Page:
NOTE: Thanks to everyone for allowing me a hiatus since Christmas, 2015. Other things in life impinged, but now I’m back for more fun and adventure in the crazy world of The Mind!
The Yogic View of Consciousness (YVC), I think, can be considered wide, but not deep. I don’t go into any particular topic in great depth (other than explaining the general model of the yogic view of consciousness). But along the way I touched on a number of topics that can be further elaborated. Therefore I foresee myself doing a series of “Look Back” articles, intended to go deeper into some of the points I only skim in YVC. This is the first of the Look Back articles.
I broached an interesting idea in Yogic View of Consciousness, one that I would like to explore further. That is the idea of the relative nature of things. Here are some of the key quotes I gave in YVC:
From van der Leeuw:
“In this world of relativity each relative thing is related to all else; there is not an atom in this universe of mine to which I am not related, even though I may not be conscious of the relation. I have no existence at all as a separate creature, though I may at times imagine myself as such; rather am I part of an intricate web of relativity in which all things mutually determine one another.”
“There can never be freedom for the relative, since every relative thing is at least partially determined by all else that is relative. Only the Absolute is free since there is naught beside It.”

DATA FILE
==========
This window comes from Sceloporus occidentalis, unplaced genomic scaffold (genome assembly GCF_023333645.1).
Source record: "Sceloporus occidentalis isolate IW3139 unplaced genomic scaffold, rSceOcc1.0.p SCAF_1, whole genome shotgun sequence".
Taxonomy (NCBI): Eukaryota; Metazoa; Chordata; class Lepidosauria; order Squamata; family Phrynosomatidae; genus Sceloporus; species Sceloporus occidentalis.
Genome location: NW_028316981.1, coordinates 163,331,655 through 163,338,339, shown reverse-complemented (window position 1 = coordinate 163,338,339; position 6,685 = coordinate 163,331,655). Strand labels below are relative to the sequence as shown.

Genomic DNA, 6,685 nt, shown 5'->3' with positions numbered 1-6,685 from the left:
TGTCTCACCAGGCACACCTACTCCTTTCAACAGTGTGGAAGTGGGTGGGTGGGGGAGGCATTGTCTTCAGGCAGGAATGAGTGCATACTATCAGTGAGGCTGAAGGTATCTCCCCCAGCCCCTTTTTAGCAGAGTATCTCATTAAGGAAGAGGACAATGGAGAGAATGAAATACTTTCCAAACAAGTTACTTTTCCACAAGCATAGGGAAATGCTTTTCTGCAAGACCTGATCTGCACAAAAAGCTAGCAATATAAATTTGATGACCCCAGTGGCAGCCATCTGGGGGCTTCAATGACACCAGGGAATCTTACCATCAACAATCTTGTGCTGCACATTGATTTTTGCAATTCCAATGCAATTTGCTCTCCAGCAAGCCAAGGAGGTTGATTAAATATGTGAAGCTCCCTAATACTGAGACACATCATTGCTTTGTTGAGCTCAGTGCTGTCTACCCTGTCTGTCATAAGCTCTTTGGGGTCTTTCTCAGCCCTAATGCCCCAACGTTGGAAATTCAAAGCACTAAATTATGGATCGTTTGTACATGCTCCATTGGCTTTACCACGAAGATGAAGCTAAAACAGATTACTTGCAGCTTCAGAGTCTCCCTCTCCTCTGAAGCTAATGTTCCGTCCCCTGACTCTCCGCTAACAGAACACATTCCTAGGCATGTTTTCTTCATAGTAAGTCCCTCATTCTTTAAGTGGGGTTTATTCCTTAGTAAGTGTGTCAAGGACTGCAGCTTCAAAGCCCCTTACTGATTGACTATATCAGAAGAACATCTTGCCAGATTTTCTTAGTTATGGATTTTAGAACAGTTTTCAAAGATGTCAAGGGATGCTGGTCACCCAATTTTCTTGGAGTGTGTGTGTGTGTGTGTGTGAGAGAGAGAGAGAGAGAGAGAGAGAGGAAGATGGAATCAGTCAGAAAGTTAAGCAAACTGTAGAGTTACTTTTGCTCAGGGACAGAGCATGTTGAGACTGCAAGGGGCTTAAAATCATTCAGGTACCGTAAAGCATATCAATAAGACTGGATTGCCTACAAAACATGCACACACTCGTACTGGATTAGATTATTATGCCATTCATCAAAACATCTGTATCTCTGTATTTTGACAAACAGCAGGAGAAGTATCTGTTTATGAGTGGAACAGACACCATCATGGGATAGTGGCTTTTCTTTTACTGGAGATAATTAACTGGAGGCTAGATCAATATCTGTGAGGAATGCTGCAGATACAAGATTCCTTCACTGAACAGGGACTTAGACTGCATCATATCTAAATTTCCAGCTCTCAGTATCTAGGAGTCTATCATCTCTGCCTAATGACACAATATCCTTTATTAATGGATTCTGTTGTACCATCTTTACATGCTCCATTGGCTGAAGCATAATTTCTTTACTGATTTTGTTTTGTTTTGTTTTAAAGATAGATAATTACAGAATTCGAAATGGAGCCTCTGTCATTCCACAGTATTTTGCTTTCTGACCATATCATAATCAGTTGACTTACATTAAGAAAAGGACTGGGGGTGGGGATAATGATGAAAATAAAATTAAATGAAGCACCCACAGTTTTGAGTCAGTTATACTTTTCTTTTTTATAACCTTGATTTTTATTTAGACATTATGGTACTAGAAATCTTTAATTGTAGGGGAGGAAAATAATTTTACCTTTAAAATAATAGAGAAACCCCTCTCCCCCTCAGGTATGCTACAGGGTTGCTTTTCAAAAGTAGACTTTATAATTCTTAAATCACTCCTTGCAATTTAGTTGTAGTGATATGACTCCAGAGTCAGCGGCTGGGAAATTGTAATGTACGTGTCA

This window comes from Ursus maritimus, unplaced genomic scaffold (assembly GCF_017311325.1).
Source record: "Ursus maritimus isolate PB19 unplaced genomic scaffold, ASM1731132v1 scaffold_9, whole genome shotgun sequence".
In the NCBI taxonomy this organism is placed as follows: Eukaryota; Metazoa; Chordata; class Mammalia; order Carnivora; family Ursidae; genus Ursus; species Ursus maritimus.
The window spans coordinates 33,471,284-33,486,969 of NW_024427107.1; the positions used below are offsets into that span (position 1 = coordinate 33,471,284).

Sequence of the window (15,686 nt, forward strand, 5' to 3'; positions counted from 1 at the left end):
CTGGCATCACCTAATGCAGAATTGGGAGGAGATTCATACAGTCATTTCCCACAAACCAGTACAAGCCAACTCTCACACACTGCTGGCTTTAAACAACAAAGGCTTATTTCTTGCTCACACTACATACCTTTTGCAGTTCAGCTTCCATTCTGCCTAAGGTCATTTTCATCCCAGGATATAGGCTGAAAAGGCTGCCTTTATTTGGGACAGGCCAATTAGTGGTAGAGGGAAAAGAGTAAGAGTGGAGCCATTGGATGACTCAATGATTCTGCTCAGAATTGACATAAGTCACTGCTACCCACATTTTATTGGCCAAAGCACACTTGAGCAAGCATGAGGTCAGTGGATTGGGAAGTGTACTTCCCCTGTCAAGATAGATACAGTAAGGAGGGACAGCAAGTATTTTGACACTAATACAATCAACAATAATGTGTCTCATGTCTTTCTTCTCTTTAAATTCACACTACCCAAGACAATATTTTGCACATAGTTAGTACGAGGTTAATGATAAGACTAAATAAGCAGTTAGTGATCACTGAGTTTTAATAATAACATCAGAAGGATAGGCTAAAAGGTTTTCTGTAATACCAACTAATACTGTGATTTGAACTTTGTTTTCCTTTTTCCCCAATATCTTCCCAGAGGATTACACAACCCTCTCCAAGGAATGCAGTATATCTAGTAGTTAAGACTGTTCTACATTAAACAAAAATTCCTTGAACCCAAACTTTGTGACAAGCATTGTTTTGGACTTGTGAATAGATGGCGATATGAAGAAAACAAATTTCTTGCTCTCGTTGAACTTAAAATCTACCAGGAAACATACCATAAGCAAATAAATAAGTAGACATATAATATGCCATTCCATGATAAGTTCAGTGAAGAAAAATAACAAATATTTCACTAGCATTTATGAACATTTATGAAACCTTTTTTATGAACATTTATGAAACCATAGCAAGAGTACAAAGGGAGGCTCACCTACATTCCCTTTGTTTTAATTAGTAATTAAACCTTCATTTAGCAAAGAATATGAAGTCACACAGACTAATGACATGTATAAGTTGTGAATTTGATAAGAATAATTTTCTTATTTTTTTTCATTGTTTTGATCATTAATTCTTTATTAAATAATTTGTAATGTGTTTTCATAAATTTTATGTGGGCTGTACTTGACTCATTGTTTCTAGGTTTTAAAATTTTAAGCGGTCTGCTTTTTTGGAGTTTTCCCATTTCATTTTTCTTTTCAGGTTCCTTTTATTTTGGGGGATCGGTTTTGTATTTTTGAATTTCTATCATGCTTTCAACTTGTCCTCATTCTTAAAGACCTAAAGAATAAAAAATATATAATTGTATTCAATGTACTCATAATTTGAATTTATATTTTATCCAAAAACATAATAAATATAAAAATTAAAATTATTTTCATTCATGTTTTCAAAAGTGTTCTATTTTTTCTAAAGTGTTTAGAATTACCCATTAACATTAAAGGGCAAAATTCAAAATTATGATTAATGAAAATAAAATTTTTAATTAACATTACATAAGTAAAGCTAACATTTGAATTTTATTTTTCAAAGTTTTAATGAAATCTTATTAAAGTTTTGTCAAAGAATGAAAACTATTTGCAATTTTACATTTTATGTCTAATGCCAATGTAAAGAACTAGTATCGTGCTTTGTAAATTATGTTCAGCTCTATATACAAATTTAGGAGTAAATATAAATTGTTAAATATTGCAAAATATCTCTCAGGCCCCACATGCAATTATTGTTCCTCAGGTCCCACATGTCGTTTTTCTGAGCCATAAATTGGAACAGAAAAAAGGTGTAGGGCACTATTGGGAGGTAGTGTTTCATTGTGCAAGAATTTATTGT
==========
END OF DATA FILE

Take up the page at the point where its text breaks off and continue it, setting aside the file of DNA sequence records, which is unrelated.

From Swami Krishnananada:
“…in a world of relativity…everything is determined by everything else, so that nothing can be known absolutely. We are caught up in a peculiar difficulty in the understanding of the essential nature of any object in this world on account of the relatedness of this object to everything else in this world, so that we cannot know anything unless we know all things.”
And this one I didn’t use in YVC, but is a quote from Alister Crowley’s Book of Lies:
“A red rose absorbs all colours but red; red is therefore the one colour that it is not.”
These quotes offer a very strange perspective, one that is wholly alien to Western thinking. Everything is relative to everything else. What this means is stated clearly by van der Leeuw: “I have no existence at all as a separate creature” and “all things mutually determine one another”.
In YVC, I used the simple metaphor of puzzle pieces. A single puzzle piece by itself means nothing. The meaning of a single puzzle piece is defined by its place relative to all the other pieces. But even this metaphor is inadequate to capture the true meaning of the relative nature of things. The metaphor fails because we can imagine a puzzle piece as a thing all by itself. But what relativity means is that we cannot imagine any object as a thing by itself. There is no such thing as a thing by itself.
Instead, each seeming object or thing is actually a condensate, or a point of focus of all the rest of everything else. This is very much the essence of Leibniz’ monad idea. But the difference is, Leibniz was being metaphysical and was trying to identify the “true essence” of the seemingly individual things we perceive with our senses.